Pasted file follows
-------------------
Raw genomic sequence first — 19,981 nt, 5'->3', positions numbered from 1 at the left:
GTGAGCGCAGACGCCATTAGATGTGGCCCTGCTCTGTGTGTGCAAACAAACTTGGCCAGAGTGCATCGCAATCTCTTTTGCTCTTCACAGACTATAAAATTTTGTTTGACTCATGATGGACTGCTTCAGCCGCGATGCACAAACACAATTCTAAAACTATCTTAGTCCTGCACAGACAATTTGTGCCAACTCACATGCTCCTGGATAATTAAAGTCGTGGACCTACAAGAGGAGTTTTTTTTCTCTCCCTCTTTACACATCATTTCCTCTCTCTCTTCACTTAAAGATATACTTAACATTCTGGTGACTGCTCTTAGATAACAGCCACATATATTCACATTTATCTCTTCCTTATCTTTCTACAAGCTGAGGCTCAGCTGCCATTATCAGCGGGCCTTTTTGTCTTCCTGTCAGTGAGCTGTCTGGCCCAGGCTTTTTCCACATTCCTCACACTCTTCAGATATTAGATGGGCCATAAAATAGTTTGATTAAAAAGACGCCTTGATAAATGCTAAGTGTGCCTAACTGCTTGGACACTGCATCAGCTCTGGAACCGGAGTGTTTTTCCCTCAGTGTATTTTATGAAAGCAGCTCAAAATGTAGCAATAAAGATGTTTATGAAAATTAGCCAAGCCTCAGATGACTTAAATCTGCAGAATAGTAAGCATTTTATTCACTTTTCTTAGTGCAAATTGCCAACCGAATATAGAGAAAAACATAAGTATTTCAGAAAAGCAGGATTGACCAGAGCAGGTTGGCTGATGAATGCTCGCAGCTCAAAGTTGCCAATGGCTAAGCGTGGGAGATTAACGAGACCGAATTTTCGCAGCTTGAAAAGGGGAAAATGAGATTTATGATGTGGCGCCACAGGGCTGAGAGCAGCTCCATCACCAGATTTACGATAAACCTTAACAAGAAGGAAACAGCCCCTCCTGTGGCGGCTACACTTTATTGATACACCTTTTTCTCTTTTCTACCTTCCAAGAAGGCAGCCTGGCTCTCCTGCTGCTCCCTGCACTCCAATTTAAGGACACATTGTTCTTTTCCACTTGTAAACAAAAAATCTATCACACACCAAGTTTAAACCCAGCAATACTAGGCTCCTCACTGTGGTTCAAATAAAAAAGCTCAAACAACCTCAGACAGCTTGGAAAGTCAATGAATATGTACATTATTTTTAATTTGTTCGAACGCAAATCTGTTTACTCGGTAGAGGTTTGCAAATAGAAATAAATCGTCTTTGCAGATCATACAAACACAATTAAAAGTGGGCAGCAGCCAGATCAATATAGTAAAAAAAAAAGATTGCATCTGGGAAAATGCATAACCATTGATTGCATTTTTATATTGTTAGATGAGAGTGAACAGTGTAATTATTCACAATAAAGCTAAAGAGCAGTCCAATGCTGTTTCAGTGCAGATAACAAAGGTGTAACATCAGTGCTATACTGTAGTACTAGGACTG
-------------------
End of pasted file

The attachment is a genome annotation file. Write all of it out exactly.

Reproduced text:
Raw genomic sequence first — 19,981 nt, 5'->3', positions numbered from 1 at the left:
GTGAGCGCAGACGCCATTAGATGTGGCCCTGCTCTGTGTGTGCAAACAAACTTGGCCAGAGTGCATCGCAATCTCTTTTGCTCTTCACAGACTATAAAATTTTGTTTGACTCATGATGGACTGCTTCAGCCGCGATGCACAAACACAATTCTAAAACTATCTTAGTCCTGCACAGACAATTTGTGCCAACTCACATGCTCCTGGATAATTAAAGTCGTGGACCTACAAGAGGAGTTTTTTTTCTCTCCCTCTTTACACATCATTTCCTCTCTCTCTTCACTTAAAGATATACTTAACATTCTGGTGACTGCTCTTAGATAACAGCCACATATATTCACATTTATCTCTTCCTTATCTTTCTACAAGCTGAGGCTCAGCTGCCATTATCAGCGGGCCTTTTTGTCTTCCTGTCAGTGAGCTGTCTGGCCCAGGCTTTTTCCACATTCCTCACACTCTTCAGATATTAGATGGGCCATAAAATAGTTTGATTAAAAAGACGCCTTGATAAATGCTAAGTGTGCCTAACTGCTTGGACACTGCATCAGCTCTGGAACCGGAGTGTTTTTCCCTCAGTGTATTTTATGAAAGCAGCTCAAAATGTAGCAATAAAGATGTTTATGAAAATTAGCCAAGCCTCAGATGACTTAAATCTGCAGAATAGTAAGCATTTTATTCACTTTTCTTAGTGCAAATTGCCAACCGAATATAGAGAAAAACATAAGTATTTCAGAAAAGCAGGATTGACCAGAGCAGGTTGGCTGATGAATGCTCGCAGCTCAAAGTTGCCAATGGCTAAGCGTGGGAGATTAACGAGACCGAATTTTCGCAGCTTGAAAAGGGGAAAATGAGATTTATGATGTGGCGCCACAGGGCTGAGAGCAGCTCCATCACCAGATTTACGATAAACCTTAACAAGAAGGAAACAGCCCCTCCTGTGGCGGCTACACTTTATTGATACACCTTTTTCTCTTTTCTACCTTCCAAGAAGGCAGCCTGGCTCTCCTGCTGCTCCCTGCACTCCAATTTAAGGACACATTGTTCTTTTCCACTTGTAAACAAAAAATCTATCACACACCAAGTTTAAACCCAGCAATACTAGGCTCCTCACTGTGGTTCAAATAAAAAAGCTCAAACAACCTCAGACAGCTTGGAAAGTCAATGAATATGTACATTATTTTTAATTTGTTCGAACGCAAATCTGTTTACTCGGTAGAGGTTTGCAAATAGAAATAAATCGTCTTTGCAGATCATACAAACACAATTAAAAGTGGGCAGCAGCCAGATCAATATAGTAAAAAAAAAAGATTGCATCTGGGAAAATGCATAACCATTGATTGCATTTTTATATTGTTAGATGAGAGTGAACAGTGTAATTATTCACAATAAAGCTAAAGAGCAGTCCAATGCTGTTTCAGTGCAGATAACAAAGGTGTAACATCAGTGCTATACTGTAGTACTAGGACTG